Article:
Your opening post said what could you do to the prop to reduce torque roll, and also you wanted to use the mini stick to learn about propellers. I think you might not be going the easiest way to achieve your objectives.
As Bill has said everyone has had trouble with mini sticks rolling and I think the first model to overcome it was the K777 with a very high mounted wing and large tip plates. Coming now to the propeller aspect. The propeller torque formula says Torque= torque coefficient x air density x n squared x D to the fifth power. The torque coefficient is like the lift coefficient on a wing, as the wing depends on the wing section and wing area for lift so the prop depends on blade angle and blade area for thrust. Air density is pretty constant. Wing lift depends on flying speed squared, prop thrust depends on rotational speed n squared. There is also a certain analagy between the span of a wing and the diameter of a propeller in that a high aspect ratio of a wing and a large diameter on a propeller both lead to high efficiency. I am sorry but that is rather a long way round to say the propeller must be like that to absorb the torque in the motor because that is what flies the aeroplane. Now I have said all that I realize that Fred Rash has aready given an answer. Use a longer thinner motor taking more turns and then the propeller can be smaller.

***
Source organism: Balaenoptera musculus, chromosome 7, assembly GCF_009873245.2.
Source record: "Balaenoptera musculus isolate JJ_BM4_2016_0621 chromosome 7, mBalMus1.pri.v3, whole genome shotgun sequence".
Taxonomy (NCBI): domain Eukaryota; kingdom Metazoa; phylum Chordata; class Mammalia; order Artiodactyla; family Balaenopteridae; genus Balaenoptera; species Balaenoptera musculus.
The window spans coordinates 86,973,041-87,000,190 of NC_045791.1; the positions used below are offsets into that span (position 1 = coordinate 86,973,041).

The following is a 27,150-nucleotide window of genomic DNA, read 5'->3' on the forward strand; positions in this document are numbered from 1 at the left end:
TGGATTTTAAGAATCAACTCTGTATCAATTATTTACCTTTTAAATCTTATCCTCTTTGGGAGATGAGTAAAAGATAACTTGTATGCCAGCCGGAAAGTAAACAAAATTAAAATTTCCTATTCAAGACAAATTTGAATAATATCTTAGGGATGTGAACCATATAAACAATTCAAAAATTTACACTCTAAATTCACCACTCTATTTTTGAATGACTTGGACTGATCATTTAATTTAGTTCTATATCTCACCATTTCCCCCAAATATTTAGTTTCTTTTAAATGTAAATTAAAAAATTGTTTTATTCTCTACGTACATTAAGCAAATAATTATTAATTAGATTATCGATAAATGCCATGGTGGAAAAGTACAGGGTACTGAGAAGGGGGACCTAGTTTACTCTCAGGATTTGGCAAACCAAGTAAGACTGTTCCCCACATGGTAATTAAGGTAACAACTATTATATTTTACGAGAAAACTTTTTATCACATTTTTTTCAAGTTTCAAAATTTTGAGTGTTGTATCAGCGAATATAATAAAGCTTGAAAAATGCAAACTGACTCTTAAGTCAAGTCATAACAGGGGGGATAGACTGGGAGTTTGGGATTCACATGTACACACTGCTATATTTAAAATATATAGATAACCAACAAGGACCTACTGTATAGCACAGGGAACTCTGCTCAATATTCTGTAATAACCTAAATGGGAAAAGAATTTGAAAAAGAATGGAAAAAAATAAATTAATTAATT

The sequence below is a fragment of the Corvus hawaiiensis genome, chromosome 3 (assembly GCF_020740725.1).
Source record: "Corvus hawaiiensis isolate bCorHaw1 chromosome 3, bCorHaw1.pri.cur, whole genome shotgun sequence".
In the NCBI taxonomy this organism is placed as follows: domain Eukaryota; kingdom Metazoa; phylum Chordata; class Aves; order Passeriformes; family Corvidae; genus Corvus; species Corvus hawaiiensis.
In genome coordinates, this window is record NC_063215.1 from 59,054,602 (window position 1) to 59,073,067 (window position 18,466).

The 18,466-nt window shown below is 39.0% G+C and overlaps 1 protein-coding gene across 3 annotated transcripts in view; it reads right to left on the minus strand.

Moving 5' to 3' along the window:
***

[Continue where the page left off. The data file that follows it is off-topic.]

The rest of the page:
I must say I enjoyed Don Lusarki's excellent analysis. Do you think Don that the high pitch propellers could also have stalled early in the flight giving the slow hover before the climb away d a stalled prop would absorb a lot of torque.